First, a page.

Freestyle BMX rider Alex Coleborn hopes next year’s Olympics can be a game-changer for the sport.
From building his own ramps to representing Great Britain in Tokyo, freestyle BMX rider Alex Coleborn hopes next year’s Olympics can be a game-changer for the sport.
Alex Coleborn has spent half his life on a BMX bike. Having first picked one up as a 13-year-old growing up on Jersey he had to make do “building ramps out of mud” but next Summer he’ll appear on the biggest stage, representing Great Britain in Tokyo when freestyle BMX makes its Olympic debut alongside sport climbing and skateboarding.
It’s been far from an easy ride for the Jerseyman though. At 22 a nasty crash resulted in a broken hip that threatened to end his career just as he was getting started but since then he’s bounced back to podium finishes at competitions across the world including taking silver at the UCI Urban Cycling World Championships in 2017.
We caught up with the freestyler ahead of what could be the biggest year in his career so far.
You grew up on Jersey where there wasn’t much to promote BMX freestyling, I even read that you had to build your own ramps out of mud. What got you from being that kid to competing at the top of the game?
When I was younger BMX was never really a big thing in Jersey so you had to make the best of what you got. In my younger years building ramps out of mud with my mates was where we had fun. I knew that I had a massive passion for the sport from the moment I picked up a bike and started messing around but never would I have imagined it would lead me to where I am today.
Where you are today is on the verge of competing at the Tokyo Olympics next Summer. That must be pretty surreal?
Yeah, it’s pretty crazy, it’s been an amazing opportunity so far. Being part of the British cycling team is completely different to anything I’ve ever experienced. The amount of support received, from management to physio is unreal. I still get to do what I love which is BMX so to me it’s not really a different set up more of a bigger support system.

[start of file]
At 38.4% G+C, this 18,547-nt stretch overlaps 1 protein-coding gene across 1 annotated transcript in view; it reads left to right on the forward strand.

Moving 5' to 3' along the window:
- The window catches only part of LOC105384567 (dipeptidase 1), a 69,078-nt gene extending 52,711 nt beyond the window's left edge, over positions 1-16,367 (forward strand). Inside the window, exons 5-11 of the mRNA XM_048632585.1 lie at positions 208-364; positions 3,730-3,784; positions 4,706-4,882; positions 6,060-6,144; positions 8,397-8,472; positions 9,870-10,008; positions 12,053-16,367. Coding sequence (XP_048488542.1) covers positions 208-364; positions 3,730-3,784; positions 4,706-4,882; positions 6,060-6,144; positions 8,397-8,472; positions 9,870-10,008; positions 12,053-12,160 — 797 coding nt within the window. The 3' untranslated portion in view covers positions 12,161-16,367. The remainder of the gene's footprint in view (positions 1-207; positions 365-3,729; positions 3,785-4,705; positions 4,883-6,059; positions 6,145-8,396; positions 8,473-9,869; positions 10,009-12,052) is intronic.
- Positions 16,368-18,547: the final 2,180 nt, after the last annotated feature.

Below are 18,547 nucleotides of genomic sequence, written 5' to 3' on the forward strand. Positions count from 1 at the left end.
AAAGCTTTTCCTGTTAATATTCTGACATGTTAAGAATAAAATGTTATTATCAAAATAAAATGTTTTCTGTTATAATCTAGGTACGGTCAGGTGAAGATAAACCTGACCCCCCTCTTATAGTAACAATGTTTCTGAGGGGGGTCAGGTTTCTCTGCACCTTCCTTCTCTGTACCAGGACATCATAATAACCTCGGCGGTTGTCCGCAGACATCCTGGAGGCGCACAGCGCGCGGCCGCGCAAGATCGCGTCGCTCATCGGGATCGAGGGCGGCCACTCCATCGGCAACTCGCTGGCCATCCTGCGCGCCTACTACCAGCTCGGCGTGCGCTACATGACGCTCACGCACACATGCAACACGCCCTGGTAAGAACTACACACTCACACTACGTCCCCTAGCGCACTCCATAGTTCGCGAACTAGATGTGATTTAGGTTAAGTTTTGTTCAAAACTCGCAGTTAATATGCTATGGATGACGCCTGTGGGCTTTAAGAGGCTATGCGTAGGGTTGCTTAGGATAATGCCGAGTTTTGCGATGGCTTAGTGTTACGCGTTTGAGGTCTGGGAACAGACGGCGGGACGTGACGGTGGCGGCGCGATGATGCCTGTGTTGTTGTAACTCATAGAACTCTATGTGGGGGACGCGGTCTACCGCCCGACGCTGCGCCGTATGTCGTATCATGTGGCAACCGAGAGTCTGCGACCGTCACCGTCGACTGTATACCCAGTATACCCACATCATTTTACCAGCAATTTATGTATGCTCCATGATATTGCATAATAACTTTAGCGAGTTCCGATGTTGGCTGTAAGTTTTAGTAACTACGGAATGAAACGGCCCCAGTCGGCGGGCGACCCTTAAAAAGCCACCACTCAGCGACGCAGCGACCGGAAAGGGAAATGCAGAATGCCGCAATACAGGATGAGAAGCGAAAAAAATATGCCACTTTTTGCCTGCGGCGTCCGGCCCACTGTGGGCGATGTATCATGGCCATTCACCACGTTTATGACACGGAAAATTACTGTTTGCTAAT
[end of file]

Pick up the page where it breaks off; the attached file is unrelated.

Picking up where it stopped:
The inclusion of skateboarding in the Olympics is proving really divisive in that community out of fear it’s going to sanitise the sport. Are you worried about that at all for BMX?
I don’t think being in the Olympics is going to change the sport whatsoever. I think it will only do it good. Getting a younger generation of kids into riding, that’s what it’s all about. We do this because it’s what we are passionate about. The hard work and effort every rider puts in deserves its recognition and finally we are able to see that in Tokyo 2020.
Last month you were competing at NASS Festival which really brought together some massive names in music with the best of BMX and Skate. Did you think BMX would ever be so popular as to share a stage with the likes of Cypress Hill?
I think with BMX it’s always growing, there are more people getting involved and I think it’s sick that we can bring together the sport and the music in one weekend.
Freestyling requires taking a lot of risks and being willing to really put your body on the line. What gets you back on the bike when you’ve crashed?
Any sport is going to have risks. I’ve had some pretty nasty crashes over the years but my determination and passion to get back on my bike is the only way to conquer any fear you have.
Alex Coleborn was speaking to Huck following his appearance at NASS 2019. For more information on the festival, visit the official website.